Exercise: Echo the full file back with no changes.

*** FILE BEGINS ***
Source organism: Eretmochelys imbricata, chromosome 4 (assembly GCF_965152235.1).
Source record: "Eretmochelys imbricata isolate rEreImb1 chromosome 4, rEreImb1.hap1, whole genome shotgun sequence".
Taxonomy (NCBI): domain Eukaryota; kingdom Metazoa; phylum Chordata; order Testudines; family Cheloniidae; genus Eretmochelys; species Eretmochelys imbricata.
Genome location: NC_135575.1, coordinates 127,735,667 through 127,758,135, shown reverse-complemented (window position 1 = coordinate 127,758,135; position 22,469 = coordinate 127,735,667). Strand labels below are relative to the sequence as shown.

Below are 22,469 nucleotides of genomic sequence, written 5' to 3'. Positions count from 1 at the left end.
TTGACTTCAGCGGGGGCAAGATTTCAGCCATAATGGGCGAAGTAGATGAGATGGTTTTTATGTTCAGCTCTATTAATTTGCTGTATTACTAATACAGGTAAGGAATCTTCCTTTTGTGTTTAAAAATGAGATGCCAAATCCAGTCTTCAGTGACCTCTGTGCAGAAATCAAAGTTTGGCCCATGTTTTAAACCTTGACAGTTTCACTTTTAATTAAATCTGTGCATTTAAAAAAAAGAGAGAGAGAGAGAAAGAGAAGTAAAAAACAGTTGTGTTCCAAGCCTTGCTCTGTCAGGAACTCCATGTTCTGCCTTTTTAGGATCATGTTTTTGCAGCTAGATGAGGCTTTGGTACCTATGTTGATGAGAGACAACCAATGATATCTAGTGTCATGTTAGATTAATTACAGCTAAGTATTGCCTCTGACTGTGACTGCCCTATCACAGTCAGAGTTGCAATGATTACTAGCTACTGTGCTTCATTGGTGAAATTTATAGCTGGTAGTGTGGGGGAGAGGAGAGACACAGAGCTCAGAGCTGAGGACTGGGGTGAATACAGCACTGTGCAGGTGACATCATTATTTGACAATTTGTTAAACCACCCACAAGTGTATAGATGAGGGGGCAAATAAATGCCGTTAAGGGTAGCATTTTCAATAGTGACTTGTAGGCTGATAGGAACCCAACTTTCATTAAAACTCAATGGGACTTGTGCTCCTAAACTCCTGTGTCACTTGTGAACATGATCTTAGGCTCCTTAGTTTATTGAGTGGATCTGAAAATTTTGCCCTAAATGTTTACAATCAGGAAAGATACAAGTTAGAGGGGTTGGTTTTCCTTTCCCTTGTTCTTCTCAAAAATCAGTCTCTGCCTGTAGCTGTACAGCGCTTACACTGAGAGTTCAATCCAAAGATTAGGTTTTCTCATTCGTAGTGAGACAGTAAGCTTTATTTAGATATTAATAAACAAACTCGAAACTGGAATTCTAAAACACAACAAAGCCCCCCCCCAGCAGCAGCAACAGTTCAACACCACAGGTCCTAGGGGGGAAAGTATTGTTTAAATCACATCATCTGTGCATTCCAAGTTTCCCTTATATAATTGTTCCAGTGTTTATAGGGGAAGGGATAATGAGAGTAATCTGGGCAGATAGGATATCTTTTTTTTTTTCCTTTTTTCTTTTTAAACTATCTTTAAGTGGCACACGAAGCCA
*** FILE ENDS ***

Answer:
Source organism: Eretmochelys imbricata, chromosome 4 (assembly GCF_965152235.1).
Source record: "Eretmochelys imbricata isolate rEreImb1 chromosome 4, rEreImb1.hap1, whole genome shotgun sequence".
Taxonomy (NCBI): domain Eukaryota; kingdom Metazoa; phylum Chordata; order Testudines; family Cheloniidae; genus Eretmochelys; species Eretmochelys imbricata.
Genome location: NC_135575.1, coordinates 127,735,667 through 127,758,135, shown reverse-complemented (window position 1 = coordinate 127,758,135; position 22,469 = coordinate 127,735,667). Strand labels below are relative to the sequence as shown.

Below are 22,469 nucleotides of genomic sequence, written 5' to 3'. Positions count from 1 at the left end.
TTGACTTCAGCGGGGGCAAGATTTCAGCCATAATGGGCGAAGTAGATGAGATGGTTTTTATGTTCAGCTCTATTAATTTGCTGTATTACTAATACAGGTAAGGAATCTTCCTTTTGTGTTTAAAAATGAGATGCCAAATCCAGTCTTCAGTGACCTCTGTGCAGAAATCAAAGTTTGGCCCATGTTTTAAACCTTGACAGTTTCACTTTTAATTAAATCTGTGCATTTAAAAAAAAGAGAGAGAGAGAGAAAGAGAAGTAAAAAACAGTTGTGTTCCAAGCCTTGCTCTGTCAGGAACTCCATGTTCTGCCTTTTTAGGATCATGTTTTTGCAGCTAGATGAGGCTTTGGTACCTATGTTGATGAGAGACAACCAATGATATCTAGTGTCATGTTAGATTAATTACAGCTAAGTATTGCCTCTGACTGTGACTGCCCTATCACAGTCAGAGTTGCAATGATTACTAGCTACTGTGCTTCATTGGTGAAATTTATAGCTGGTAGTGTGGGGGAGAGGAGAGACACAGAGCTCAGAGCTGAGGACTGGGGTGAATACAGCACTGTGCAGGTGACATCATTATTTGACAATTTGTTAAACCACCCACAAGTGTATAGATGAGGGGGCAAATAAATGCCGTTAAGGGTAGCATTTTCAATAGTGACTTGTAGGCTGATAGGAACCCAACTTTCATTAAAACTCAATGGGACTTGTGCTCCTAAACTCCTGTGTCACTTGTGAACATGATCTTAGGCTCCTTAGTTTATTGAGTGGATCTGAAAATTTTGCCCTAAATGTTTACAATCAGGAAAGATACAAGTTAGAGGGGTTGGTTTTCCTTTCCCTTGTTCTTCTCAAAAATCAGTCTCTGCCTGTAGCTGTACAGCGCTTACACTGAGAGTTCAATCCAAAGATTAGGTTTTCTCATTCGTAGTGAGACAGTAAGCTTTATTTAGATATTAATAAACAAACTCGAAACTGGAATTCTAAAACACAACAAAGCCCCCCCCCAGCAGCAGCAACAGTTCAACACCACAGGTCCTAGGGGGGAAAGTATTGTTTAAATCACATCATCTGTGCATTCCAAGTTTCCCTTATATAATTGTTCCAGTGTTTATAGGGGAAGGGATAATGAGAGTAATCTGGGCAGATAGGATATCTTTTTTTTTTTCCTTTTTTCTTTTTAAACTATCTTTAAGTGGCACACGAAGCCA